One day a young Girl with sad brown eyes who saw many things in the people around her which she did not understand, came to the edge of the field where the beautiful Horse was grazing. He did not disappear. Instead he watched the Girl with one eye as he would watch a brown rabbit hopping along the side of the forest. Indeed she had very similar eyes to the hares that shared his home: wide open, watching, always watching. The Horse understood the Girl. He understood why she watched and watched, why her eyes looked at things so deeply. He understood her silence, and the Horse could tell, when he saw the Girl, that she was thinking about him. She was thinking about how she would love to have the courage to play with the black Horse, and though he was much bigger than she, the Girl was never afraid.

The Horse and the Girl got to know each other slowly. She brought handfuls of rich alfalfa hay to him to leave at the edge of the meadow. He also loved carrots, and when she brought them to him, the Horse would whinny and come to say hello. One day he let the Girl touch him, and soon thereafter, as she turned from one of their 'play dates' to go home, the Horse followed her. Proudly, the Girl brought the Horse home and put the Horse, as she had been taught by her teachers, in a stall for safe keeping. The Horse was happy for a while just to be the Girl's friend. She brought him plenty of alfalfa and carrots and things she thought were good for him, and people came to see him and exclaimed at his beauty.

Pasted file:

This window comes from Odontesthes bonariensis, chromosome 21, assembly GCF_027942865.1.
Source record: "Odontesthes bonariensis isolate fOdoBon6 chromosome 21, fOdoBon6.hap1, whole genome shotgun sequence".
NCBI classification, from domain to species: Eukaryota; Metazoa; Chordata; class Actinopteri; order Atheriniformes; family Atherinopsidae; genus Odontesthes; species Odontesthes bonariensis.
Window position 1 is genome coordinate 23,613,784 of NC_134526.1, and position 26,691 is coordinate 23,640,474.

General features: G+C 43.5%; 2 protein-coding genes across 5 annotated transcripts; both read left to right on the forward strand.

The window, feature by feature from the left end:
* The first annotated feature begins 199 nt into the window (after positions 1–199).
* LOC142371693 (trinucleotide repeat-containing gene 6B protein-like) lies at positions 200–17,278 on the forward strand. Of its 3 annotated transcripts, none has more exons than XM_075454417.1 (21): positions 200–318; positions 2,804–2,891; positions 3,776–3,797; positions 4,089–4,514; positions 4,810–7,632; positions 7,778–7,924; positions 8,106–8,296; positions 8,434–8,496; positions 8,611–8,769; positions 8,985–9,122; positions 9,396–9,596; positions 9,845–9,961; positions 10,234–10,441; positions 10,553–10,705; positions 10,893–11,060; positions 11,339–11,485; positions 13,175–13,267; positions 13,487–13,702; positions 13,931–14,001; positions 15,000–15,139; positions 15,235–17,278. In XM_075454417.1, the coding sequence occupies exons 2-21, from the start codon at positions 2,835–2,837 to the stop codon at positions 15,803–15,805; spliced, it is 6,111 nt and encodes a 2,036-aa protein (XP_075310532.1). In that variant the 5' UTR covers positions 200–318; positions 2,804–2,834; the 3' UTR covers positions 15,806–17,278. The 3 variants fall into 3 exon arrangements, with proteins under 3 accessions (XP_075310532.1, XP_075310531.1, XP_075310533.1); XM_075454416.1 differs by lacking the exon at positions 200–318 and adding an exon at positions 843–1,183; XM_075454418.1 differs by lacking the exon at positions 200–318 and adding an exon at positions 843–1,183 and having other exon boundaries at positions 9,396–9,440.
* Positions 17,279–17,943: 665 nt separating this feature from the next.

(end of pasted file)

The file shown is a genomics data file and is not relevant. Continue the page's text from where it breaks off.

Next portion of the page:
But soon, as could be predicted, the Horse grew restless and out of control. The rich food the Girl fed him just made him more powerful and want to run faster and further. The stall felt like a prison, and the Horse soon grew so impatient that it kicked and reared and lashed out at the barriers that held it until the stall was a shambles and he was once again free.

The Girl was very sad. She thought that the Horse was angry with her. She thought she had lost her best friend, the one who understood what she was looking for, who could look into her eyes and mirror her own thoughts. Who would nuzzle against her and be still while she cried? Who would listen to her questions and not try to answer them except with a warm snort of air or a crunch of alfalfa in his teeth? Who would be her friend? Who would ever care to know the Girl except the Horse, ever again?

Then one day, a beautiful Woman came to visit the Girl. She had heard from a friend that this Girl had tamed the famous wild and beautiful Horse, the one she had heard about for years, and lost him again. She walked up the dirt road to the Girl's house, strong and beautiful and full of confidence, carrying only a lightweight saddle and some things that looked like ropes. She was dressed like the famous Horse trainer she was known to be. The Girl ran to meet her like she always knew the Woman was going to come, at this time, on this day, to her home. The Girl helped the Woman with her things and invited her in. The Girl was little, and still very sad about losing the Horse, but she was very responsible.

The Girl and the Woman talked and talked for hours, almost as if they were the same person (which they are). The Girl laughed and cried as she told the Woman all of the stories of her trips to the Horse's field. She told the Woman how magical it was to watch him jump and play and run, like he was partying at every moment. The Girl told the Woman how the Horse made her feel free, how watching him was like believing that she could grow up and be a very good and beautiful person, just like the Woman.